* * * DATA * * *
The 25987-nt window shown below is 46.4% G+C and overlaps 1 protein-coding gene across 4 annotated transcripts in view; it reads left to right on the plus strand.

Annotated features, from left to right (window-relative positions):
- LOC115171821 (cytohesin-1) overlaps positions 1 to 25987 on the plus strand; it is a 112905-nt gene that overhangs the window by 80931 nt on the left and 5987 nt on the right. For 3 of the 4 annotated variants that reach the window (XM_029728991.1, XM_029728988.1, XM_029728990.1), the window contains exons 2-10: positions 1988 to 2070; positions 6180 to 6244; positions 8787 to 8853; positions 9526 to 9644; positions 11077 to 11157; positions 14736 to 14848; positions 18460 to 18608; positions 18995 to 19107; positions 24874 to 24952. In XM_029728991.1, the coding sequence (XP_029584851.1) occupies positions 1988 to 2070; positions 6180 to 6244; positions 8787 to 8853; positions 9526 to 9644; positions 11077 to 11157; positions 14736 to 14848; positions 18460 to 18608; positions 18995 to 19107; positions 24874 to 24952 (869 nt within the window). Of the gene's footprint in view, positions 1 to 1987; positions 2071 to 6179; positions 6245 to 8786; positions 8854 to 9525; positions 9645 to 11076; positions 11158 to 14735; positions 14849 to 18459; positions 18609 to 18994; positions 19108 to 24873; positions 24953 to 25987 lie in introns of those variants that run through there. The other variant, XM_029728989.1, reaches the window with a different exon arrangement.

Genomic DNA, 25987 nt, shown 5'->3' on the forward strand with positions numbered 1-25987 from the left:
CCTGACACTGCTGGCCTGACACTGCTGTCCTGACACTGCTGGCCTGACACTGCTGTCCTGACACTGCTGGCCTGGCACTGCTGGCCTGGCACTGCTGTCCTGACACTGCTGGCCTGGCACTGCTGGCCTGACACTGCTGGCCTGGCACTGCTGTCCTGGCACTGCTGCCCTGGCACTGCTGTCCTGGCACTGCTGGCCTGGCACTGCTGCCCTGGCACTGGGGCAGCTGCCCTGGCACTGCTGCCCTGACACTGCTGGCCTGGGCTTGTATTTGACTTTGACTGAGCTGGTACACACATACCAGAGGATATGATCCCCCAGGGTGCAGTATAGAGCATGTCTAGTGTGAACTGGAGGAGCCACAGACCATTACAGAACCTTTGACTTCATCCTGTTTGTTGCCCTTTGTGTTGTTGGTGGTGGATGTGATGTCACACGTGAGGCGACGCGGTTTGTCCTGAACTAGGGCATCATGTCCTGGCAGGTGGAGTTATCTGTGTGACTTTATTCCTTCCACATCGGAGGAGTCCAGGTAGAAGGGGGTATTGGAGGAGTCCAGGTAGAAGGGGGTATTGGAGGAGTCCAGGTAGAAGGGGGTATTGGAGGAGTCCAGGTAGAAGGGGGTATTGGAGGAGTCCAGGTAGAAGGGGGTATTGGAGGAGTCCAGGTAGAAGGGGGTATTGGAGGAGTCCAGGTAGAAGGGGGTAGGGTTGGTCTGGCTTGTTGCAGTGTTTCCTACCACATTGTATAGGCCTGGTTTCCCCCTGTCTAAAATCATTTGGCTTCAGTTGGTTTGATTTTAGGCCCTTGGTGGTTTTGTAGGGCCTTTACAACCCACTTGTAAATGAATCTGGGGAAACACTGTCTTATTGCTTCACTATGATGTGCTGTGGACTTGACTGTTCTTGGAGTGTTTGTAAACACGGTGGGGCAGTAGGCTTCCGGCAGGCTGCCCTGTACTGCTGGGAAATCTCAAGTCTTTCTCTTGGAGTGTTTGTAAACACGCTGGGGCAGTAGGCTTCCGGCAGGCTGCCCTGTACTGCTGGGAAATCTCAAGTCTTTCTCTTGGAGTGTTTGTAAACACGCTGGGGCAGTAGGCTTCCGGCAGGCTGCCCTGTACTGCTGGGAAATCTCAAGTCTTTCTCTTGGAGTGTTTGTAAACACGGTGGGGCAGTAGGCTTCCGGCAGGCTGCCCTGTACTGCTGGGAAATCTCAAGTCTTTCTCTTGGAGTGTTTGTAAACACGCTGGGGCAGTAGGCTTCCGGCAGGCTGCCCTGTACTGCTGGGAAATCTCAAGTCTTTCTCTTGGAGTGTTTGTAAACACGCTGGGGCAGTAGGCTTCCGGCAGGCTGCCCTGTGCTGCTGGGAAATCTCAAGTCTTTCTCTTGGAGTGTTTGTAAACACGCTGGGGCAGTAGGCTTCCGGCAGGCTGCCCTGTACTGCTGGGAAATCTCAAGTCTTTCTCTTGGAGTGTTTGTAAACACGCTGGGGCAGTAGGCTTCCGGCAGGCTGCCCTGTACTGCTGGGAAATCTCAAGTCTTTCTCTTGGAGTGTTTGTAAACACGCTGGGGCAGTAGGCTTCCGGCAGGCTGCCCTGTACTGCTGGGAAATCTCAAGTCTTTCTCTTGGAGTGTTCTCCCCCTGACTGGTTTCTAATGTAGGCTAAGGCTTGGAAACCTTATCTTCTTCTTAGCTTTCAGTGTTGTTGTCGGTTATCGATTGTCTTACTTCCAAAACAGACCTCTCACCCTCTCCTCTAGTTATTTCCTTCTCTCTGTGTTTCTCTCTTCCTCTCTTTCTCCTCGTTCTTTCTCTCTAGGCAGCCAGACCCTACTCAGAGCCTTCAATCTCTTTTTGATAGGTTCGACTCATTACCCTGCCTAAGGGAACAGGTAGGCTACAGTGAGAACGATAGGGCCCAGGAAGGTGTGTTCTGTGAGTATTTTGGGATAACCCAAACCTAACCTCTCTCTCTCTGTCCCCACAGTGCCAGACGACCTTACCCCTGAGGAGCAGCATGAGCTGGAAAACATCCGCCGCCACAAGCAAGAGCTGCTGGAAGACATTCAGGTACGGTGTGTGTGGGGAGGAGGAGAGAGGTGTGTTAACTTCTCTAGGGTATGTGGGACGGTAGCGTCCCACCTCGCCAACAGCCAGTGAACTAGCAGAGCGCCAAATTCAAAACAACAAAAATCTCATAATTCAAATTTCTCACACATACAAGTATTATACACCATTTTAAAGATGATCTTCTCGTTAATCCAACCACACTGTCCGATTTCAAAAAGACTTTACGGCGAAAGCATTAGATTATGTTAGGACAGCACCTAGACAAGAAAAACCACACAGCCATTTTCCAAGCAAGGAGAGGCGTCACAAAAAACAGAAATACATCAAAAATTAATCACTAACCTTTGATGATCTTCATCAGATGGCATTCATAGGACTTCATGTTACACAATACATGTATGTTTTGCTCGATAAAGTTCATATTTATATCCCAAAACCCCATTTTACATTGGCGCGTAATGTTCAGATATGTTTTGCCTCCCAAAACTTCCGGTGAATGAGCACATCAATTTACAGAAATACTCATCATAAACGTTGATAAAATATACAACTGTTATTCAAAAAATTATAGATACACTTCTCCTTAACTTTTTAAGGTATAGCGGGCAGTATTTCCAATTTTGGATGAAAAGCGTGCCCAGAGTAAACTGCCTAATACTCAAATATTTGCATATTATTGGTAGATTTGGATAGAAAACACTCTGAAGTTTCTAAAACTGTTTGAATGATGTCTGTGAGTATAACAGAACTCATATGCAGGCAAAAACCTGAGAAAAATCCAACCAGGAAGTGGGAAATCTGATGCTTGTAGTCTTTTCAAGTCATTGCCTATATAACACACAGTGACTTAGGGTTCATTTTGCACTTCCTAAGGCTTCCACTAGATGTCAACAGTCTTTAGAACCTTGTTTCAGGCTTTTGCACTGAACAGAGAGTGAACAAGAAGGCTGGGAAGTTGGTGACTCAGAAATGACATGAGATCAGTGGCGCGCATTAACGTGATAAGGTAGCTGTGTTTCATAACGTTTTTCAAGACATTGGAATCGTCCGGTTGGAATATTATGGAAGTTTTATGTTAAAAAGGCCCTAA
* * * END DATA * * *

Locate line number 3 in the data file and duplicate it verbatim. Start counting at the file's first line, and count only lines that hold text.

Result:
- LOC115171821 (cytohesin-1) overlaps positions 1 to 25987 on the plus strand; it is a 112905-nt gene that overhangs the window by 80931 nt on the left and 5987 nt on the right. For 3 of the 4 annotated variants that reach the window (XM_029728991.1, XM_029728988.1, XM_029728990.1), the window contains exons 2-10: positions 1988 to 2070; positions 6180 to 6244; positions 8787 to 8853; positions 9526 to 9644; positions 11077 to 11157; positions 14736 to 14848; positions 18460 to 18608; positions 18995 to 19107; positions 24874 to 24952. In XM_029728991.1, the coding sequence (XP_029584851.1) occupies positions 1988 to 2070; positions 6180 to 6244; positions 8787 to 8853; positions 9526 to 9644; positions 11077 to 11157; positions 14736 to 14848; positions 18460 to 18608; positions 18995 to 19107; positions 24874 to 24952 (869 nt within the window). Of the gene's footprint in view, positions 1 to 1987; positions 2071 to 6179; positions 6245 to 8786; positions 8854 to 9525; positions 9645 to 11076; positions 11158 to 14735; positions 14849 to 18459; positions 18609 to 18994; positions 19108 to 24873; positions 24953 to 25987 lie in introns of those variants that run through there. The other variant, XM_029728989.1, reaches the window with a different exon arrangement.